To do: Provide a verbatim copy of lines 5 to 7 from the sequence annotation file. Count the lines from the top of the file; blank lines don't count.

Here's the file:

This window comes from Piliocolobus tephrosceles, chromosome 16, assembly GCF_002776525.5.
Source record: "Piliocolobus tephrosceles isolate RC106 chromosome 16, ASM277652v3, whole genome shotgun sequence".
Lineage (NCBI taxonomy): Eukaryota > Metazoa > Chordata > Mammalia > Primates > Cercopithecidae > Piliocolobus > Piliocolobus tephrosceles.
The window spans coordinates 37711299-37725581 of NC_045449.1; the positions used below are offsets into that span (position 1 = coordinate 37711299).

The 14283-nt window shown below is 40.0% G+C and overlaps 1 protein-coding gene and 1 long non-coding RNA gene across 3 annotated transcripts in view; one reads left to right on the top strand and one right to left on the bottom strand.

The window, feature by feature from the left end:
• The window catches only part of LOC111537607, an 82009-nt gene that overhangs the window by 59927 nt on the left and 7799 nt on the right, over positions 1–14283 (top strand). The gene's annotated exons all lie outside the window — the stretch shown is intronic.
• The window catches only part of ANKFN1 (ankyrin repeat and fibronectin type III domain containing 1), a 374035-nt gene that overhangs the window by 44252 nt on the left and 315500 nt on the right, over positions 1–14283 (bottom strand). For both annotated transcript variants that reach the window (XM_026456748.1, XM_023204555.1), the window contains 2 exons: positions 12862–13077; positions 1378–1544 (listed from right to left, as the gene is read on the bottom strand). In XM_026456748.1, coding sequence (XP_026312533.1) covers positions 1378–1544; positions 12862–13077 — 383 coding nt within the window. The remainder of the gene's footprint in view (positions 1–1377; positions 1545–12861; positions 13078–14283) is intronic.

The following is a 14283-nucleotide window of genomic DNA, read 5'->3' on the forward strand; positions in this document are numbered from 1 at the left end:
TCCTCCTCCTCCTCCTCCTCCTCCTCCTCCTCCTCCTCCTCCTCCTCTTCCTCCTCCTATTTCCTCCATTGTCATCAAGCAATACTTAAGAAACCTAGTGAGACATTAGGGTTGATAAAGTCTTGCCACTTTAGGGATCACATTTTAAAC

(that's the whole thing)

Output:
The 14283-nt window shown below is 40.0% G+C and overlaps 1 protein-coding gene and 1 long non-coding RNA gene across 3 annotated transcripts in view; one reads left to right on the top strand and one right to left on the bottom strand.

The window, feature by feature from the left end:
• The window catches only part of LOC111537607, an 82009-nt gene that overhangs the window by 59927 nt on the left and 7799 nt on the right, over positions 1–14283 (top strand). The gene's annotated exons all lie outside the window — the stretch shown is intronic.